A spate of BBC articles have analysed how this scientific approach resulted in success in Rio. Put simply, the investment has funded research into behaviour, motivation and performance. The research findings allowed change to be made. Athletes changed their behaviour and as a result, were better prepared for their moment on the track or field or in the ring.
Managers have access to management research. And they too must invest in the people they employ such that those people can excel.
Behind the science of management is a body of knowledge. Management academics are adding to this body of knowledge daily. It’s not about ‘hints and tips’. It’s not about the ‘7 best ways to this and that’. It’s not about listening to some old hack’s experience and assuming it’ll apply. The body of knowledge contains a deep understanding of the relationships between people, technology and business outcomes. If managers don’t embrace this knowledge through their management team and external advisers, they’re unlikely to get excellence. The optimising of the recruitment process to embrace psychometrics is a good example – psychometrics like general mental ability and personality are good predictors of who will excel once in the job. Improvement in management comes by doing appropriate things differently.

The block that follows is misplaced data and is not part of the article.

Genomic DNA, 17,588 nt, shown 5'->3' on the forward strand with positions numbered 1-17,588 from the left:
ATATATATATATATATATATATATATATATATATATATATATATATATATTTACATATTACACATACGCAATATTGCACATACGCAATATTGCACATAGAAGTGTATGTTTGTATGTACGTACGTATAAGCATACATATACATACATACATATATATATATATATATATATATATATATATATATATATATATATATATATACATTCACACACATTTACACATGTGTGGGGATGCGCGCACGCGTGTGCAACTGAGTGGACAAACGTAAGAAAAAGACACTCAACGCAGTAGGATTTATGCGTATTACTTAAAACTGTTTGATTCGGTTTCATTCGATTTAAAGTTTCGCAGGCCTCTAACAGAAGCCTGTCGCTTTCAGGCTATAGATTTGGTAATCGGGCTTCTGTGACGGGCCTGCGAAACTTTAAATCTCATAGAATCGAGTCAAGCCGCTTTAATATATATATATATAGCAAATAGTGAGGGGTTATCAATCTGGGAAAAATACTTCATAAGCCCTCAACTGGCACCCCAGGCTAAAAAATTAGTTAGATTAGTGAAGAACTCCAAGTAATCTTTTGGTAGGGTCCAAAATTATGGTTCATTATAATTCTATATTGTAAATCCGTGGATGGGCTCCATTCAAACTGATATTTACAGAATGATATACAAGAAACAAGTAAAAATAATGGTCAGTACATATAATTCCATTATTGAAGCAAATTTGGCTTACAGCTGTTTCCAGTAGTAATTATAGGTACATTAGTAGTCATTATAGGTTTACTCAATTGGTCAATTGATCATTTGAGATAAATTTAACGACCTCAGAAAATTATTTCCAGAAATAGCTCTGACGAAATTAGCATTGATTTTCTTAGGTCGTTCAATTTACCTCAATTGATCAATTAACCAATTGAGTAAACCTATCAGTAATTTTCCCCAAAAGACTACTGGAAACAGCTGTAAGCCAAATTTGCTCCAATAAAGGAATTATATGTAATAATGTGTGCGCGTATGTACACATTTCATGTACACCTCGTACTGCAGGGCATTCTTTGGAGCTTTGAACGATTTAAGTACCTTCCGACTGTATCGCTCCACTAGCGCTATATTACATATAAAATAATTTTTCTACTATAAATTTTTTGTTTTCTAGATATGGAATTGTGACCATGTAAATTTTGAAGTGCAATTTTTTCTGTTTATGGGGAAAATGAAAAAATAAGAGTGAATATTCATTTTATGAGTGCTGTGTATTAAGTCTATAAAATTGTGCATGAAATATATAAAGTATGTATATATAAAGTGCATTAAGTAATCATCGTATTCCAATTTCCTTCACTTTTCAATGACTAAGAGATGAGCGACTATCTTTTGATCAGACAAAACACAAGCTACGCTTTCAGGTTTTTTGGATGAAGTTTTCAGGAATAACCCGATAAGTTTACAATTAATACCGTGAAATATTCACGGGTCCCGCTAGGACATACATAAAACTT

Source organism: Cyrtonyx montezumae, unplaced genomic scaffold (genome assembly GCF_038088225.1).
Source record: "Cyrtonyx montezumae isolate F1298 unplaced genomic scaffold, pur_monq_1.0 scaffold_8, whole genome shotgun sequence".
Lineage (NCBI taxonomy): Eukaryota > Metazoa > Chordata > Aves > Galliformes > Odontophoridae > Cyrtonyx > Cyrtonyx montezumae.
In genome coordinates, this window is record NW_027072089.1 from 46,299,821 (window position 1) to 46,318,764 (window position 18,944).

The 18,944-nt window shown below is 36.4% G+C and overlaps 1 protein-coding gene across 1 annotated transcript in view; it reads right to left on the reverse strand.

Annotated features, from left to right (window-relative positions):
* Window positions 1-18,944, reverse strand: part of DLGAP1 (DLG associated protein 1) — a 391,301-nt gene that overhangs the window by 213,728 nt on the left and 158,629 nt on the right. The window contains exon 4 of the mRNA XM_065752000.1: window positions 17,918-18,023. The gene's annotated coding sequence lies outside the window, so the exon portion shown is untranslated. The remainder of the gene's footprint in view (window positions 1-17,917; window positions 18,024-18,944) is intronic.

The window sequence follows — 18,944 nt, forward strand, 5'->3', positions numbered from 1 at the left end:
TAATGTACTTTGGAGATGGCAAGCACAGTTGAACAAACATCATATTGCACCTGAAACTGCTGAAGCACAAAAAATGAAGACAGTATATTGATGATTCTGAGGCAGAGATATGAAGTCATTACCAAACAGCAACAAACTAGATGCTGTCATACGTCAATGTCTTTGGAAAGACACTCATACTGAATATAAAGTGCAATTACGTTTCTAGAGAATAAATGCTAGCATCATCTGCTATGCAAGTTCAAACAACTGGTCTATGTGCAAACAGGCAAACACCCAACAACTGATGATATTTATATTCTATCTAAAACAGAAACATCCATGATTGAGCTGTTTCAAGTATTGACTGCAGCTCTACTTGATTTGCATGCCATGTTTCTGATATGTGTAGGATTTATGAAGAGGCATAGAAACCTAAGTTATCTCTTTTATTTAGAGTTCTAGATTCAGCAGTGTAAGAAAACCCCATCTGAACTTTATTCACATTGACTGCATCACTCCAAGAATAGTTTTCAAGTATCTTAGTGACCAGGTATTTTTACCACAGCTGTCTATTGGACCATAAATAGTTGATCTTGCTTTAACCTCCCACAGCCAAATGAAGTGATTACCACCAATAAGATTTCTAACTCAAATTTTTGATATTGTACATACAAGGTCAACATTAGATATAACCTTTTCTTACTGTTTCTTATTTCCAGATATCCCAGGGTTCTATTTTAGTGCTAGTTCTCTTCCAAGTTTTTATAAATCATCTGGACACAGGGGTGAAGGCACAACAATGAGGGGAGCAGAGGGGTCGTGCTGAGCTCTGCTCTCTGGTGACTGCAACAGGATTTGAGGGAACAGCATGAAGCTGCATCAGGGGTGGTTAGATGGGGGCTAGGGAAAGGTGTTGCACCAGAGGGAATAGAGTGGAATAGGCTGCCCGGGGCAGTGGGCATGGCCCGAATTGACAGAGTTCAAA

Investment in technology
Investment also goes into the technology that athletes use. In discussing the cycling technology, Chris Boardman, the cycling team’s former head of research and development notes that the team uses computational fluid dynamics to optimise airflow around the athlete.
This article is an excellent summary of the approach taken by the team to incrementally improve every aspect of both athlete and technology in harmony. It also illustrates that once an input variable is found that works, it’s fixed and change centred elsewhere. The cycling teams helmets were new for 2012, and re-used in 2016.
Managers also have a choice about how much investment they put in technology. They have choice about how they apply technology to help their staff excel.